A curing tea, a rather hefty haggis roll and some cute bunnies later and we’re just about ready to go on day two at Doune, after sleeping in a tent proved a much more difficult task that it had been previously.
Still a wee seat down at the Whistleblower stage we catch Glasgow funk rockers Perche, who deliver a set of heavily funky basslines, and some cheery covers that include the likes of Sia, The Animals and Mark Ronson, still it’s not the most convincing of sets and is easily forgotten.
Over at Baino an hour or so later Fallope & the Tubes are using different tactics completely to stick in your head; their set is full of props, instrument swops, engaging visuals and costume changes that beg your attention.
I arrive half way through their set, but the portion I witness consists of bass and keys led pop songs that are delivered with a tongue in cheek attitude, as the band let their abilities as entertainers do most of the talking.
At times they come across as shambolic, at others rousingly fantastic, but not in one moment are they not engaging and as they finish their set all sporting light-up vagina head gear (just tell the kids they’re Adventure Time monsters, right?), with the forewarning “this one’s serious” before escalating into screams of “psychic orgasm,” you’re not quite sure where you stand, but that doesn’t really matter.
Being a big Lost Map fan, I head to catch Insect Heroes set down at the Jackerwocky stage in the glorious early Saturday morning sunshine.
Their set is packed full of scratchy banjo and wobbly static, spitting synths that frontman George Thomas moves frantically around the stage to in an eccentric boiler suit, which fits in well at this peculiar festival.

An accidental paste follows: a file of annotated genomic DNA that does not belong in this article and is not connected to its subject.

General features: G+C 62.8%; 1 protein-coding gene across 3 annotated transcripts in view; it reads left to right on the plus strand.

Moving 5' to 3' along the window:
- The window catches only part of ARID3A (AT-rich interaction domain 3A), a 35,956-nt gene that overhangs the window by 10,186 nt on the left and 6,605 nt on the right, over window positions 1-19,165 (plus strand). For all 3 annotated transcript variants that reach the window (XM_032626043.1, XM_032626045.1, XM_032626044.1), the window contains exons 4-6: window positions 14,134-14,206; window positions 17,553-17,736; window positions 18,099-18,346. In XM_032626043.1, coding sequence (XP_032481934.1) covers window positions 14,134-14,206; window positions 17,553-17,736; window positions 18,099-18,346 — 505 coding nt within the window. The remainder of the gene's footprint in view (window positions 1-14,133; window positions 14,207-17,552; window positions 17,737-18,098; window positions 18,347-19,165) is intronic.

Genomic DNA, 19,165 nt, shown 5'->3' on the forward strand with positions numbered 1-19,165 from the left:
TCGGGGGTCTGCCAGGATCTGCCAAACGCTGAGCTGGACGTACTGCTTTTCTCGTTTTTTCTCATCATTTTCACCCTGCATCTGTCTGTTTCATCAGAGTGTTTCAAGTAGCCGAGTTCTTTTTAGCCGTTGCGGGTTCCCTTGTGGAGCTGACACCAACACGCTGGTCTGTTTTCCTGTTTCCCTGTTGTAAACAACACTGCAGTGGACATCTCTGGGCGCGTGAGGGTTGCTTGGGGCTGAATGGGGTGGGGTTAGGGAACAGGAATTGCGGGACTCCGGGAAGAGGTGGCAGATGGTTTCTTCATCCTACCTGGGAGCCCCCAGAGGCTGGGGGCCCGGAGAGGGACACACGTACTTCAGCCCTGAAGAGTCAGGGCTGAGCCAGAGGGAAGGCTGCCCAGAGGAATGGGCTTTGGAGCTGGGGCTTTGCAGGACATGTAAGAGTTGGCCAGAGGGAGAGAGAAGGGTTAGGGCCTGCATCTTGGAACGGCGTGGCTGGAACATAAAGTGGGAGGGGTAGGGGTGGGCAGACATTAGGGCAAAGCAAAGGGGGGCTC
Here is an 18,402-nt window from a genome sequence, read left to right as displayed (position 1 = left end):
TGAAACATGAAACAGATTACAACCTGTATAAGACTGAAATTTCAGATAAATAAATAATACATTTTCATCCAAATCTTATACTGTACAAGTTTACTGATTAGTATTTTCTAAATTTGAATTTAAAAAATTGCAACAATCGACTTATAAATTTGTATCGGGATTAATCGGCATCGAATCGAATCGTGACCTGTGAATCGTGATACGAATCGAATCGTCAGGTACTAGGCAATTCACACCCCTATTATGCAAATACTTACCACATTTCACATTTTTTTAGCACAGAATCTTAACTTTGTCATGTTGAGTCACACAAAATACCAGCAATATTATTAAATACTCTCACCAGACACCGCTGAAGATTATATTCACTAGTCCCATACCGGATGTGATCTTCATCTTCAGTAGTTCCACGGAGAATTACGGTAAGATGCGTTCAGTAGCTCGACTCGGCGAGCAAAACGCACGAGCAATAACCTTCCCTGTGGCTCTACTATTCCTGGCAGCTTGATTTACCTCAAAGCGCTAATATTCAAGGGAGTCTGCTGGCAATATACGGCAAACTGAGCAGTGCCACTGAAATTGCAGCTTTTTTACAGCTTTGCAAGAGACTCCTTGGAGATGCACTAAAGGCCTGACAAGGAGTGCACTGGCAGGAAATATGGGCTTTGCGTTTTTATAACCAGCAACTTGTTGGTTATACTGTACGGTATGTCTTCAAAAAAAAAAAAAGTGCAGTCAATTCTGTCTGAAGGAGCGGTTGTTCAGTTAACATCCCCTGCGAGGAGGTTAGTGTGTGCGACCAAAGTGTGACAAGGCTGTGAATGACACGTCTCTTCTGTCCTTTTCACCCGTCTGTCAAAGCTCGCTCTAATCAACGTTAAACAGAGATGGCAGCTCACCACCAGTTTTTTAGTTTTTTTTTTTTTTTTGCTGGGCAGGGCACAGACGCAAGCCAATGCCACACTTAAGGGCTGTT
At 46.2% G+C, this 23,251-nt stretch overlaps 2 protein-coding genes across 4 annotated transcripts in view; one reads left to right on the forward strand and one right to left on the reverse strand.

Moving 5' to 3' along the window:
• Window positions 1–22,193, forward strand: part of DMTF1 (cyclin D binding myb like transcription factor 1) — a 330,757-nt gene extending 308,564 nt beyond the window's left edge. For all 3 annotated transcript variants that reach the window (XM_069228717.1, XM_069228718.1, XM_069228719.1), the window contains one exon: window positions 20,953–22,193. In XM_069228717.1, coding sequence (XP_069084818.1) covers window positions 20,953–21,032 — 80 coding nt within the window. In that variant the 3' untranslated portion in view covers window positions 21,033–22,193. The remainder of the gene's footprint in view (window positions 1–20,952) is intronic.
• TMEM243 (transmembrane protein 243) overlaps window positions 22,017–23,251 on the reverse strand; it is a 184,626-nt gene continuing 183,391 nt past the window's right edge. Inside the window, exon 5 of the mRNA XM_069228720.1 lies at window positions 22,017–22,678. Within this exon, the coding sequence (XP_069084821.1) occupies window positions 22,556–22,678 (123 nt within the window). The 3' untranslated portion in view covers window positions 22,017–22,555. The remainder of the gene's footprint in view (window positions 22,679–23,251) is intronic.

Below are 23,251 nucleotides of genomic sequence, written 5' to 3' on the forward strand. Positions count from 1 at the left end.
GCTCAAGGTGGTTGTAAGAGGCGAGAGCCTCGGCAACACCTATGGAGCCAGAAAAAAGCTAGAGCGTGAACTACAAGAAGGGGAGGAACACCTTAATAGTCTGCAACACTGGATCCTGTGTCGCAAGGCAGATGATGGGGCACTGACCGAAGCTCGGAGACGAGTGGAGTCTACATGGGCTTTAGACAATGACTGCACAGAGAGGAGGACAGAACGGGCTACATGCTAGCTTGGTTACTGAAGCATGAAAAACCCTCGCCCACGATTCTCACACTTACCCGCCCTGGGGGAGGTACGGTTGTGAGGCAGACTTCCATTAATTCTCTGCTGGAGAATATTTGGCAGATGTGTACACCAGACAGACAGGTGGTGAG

Insect Heroes sound is both extremely rare and mesmerising making them a refreshing addition this weekend’s line-up.
After last night’s lack of sleep I took the opportunity to take a nap, which doesn’t seem to satisfy the amount of sleep needed, yet somehow has me disappointingly missing a few bands I had pencilled in to see.
We arrive back in time to catch The Phantom Band at the Jackerwocky stage; the last time I saw these guys I was sadly underwhelmed, despite loving Rick Anthony’s deep and velvety tones and the band’s ability to utilise a variety of genres and styles.
Therefore, I was extremely pleased today’s set is a whole different story as they captivate from the moment they step on stage.
Crowd pleaser ‘The Wind That Cried The World’ is a standout, allowing Anthony to showcase his unique vocals.
The band’s charm brings a light-hearted atmosphere despite the music’s often foreboding nature – perfect for a cool, but sunny midsummer evening.
I’m extremely excited as PAWS take the stage in the Baino tent, having seen them on a number of occasions before I know I’m for a treat.
The trio don’t disappoint as they deliver a highly energetic and enthusiastic set, which encourages the crowd to dance around.
Their energy continually builds throughout with frontman Phillip Taylor even climbing onto the drum-kit during ‘Sore Tummy.’
The band play a diverse set mixing loud screeching vocals and heavy riffs with tenderly delivered lyrics and melodic rhythms, which blow the crowd away.
On a short trip back to the campsite you can hear the unique ‘acid croft’ sound of Shooglenifty, but I don’t hear enough to convince me that they’re anymore than a novelty and delay arriving back to the arena until Kiran Leonard is set to take the stage.
Leonard is rousing singer-songwriter who is elevated live convincingly by a talented full band performance, and for a set that finishes just before morning hits, he pulls the slot off a remarkably.
It’s an upbeat set that captivates with chanting vocals and quirky guitar lines, still you can’t help feeling this would have gone down better in the sunshine.
At this point fatigue seems to be kicking in, and illness if you consider my cohort, still I get them back to the tent with all intensions of returning for the ever fun Trash Kit and SHARPTOOTH; needless to say lying down was a bad choice… zzz
Words: Iain Dawson/Jess Lavin
Photos: Bill Gray